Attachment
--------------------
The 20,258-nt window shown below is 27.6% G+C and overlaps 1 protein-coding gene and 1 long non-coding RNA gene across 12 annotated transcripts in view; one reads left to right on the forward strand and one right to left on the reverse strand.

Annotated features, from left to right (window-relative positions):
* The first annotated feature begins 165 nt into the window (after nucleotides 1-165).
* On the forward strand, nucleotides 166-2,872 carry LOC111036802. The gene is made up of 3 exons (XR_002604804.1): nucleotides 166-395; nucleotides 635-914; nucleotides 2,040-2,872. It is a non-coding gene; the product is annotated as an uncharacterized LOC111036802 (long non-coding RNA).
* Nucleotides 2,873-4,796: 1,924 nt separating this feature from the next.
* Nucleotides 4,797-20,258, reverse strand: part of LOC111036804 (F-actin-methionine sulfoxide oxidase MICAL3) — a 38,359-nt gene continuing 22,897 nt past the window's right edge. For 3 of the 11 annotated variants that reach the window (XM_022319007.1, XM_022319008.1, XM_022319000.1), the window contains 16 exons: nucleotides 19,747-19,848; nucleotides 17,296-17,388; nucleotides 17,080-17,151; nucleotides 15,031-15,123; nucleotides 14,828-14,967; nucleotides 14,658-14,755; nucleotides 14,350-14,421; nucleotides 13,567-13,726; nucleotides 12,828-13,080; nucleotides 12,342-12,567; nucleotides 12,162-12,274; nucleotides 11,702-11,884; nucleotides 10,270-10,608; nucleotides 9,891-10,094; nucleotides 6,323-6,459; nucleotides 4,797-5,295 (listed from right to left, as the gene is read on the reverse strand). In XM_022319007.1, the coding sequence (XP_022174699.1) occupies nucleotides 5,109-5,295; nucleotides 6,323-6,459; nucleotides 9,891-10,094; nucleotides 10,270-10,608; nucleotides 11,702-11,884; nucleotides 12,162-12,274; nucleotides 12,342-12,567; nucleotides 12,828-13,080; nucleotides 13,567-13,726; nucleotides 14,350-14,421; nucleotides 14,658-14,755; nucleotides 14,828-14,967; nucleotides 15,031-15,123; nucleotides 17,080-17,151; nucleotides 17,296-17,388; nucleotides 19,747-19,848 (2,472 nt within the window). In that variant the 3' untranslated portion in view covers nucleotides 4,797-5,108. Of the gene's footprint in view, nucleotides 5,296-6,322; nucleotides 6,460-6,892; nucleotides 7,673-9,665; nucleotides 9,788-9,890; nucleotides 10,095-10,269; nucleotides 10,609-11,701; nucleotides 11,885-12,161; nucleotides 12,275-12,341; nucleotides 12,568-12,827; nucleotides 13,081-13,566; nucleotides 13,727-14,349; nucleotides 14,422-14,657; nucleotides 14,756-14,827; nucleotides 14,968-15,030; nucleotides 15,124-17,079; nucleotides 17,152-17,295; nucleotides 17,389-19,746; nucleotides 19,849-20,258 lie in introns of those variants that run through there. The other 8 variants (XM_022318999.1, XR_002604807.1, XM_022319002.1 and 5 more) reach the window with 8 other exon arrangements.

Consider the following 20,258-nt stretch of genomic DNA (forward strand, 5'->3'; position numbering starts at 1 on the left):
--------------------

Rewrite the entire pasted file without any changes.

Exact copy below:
The 20,258-nt window shown below is 27.6% G+C and overlaps 1 protein-coding gene and 1 long non-coding RNA gene across 12 annotated transcripts in view; one reads left to right on the forward strand and one right to left on the reverse strand.

Annotated features, from left to right (window-relative positions):
* The first annotated feature begins 165 nt into the window (after nucleotides 1-165).
* On the forward strand, nucleotides 166-2,872 carry LOC111036802. The gene is made up of 3 exons (XR_002604804.1): nucleotides 166-395; nucleotides 635-914; nucleotides 2,040-2,872. It is a non-coding gene; the product is annotated as an uncharacterized LOC111036802 (long non-coding RNA).
* Nucleotides 2,873-4,796: 1,924 nt separating this feature from the next.
* Nucleotides 4,797-20,258, reverse strand: part of LOC111036804 (F-actin-methionine sulfoxide oxidase MICAL3) — a 38,359-nt gene continuing 22,897 nt past the window's right edge. For 3 of the 11 annotated variants that reach the window (XM_022319007.1, XM_022319008.1, XM_022319000.1), the window contains 16 exons: nucleotides 19,747-19,848; nucleotides 17,296-17,388; nucleotides 17,080-17,151; nucleotides 15,031-15,123; nucleotides 14,828-14,967; nucleotides 14,658-14,755; nucleotides 14,350-14,421; nucleotides 13,567-13,726; nucleotides 12,828-13,080; nucleotides 12,342-12,567; nucleotides 12,162-12,274; nucleotides 11,702-11,884; nucleotides 10,270-10,608; nucleotides 9,891-10,094; nucleotides 6,323-6,459; nucleotides 4,797-5,295 (listed from right to left, as the gene is read on the reverse strand). In XM_022319007.1, the coding sequence (XP_022174699.1) occupies nucleotides 5,109-5,295; nucleotides 6,323-6,459; nucleotides 9,891-10,094; nucleotides 10,270-10,608; nucleotides 11,702-11,884; nucleotides 12,162-12,274; nucleotides 12,342-12,567; nucleotides 12,828-13,080; nucleotides 13,567-13,726; nucleotides 14,350-14,421; nucleotides 14,658-14,755; nucleotides 14,828-14,967; nucleotides 15,031-15,123; nucleotides 17,080-17,151; nucleotides 17,296-17,388; nucleotides 19,747-19,848 (2,472 nt within the window). In that variant the 3' untranslated portion in view covers nucleotides 4,797-5,108. Of the gene's footprint in view, nucleotides 5,296-6,322; nucleotides 6,460-6,892; nucleotides 7,673-9,665; nucleotides 9,788-9,890; nucleotides 10,095-10,269; nucleotides 10,609-11,701; nucleotides 11,885-12,161; nucleotides 12,275-12,341; nucleotides 12,568-12,827; nucleotides 13,081-13,566; nucleotides 13,727-14,349; nucleotides 14,422-14,657; nucleotides 14,756-14,827; nucleotides 14,968-15,030; nucleotides 15,124-17,079; nucleotides 17,152-17,295; nucleotides 17,389-19,746; nucleotides 19,849-20,258 lie in introns of those variants that run through there. The other 8 variants (XM_022318999.1, XR_002604807.1, XM_022319002.1 and 5 more) reach the window with 8 other exon arrangements.

Consider the following 20,258-nt stretch of genomic DNA (forward strand, 5'->3'; position numbering starts at 1 on the left):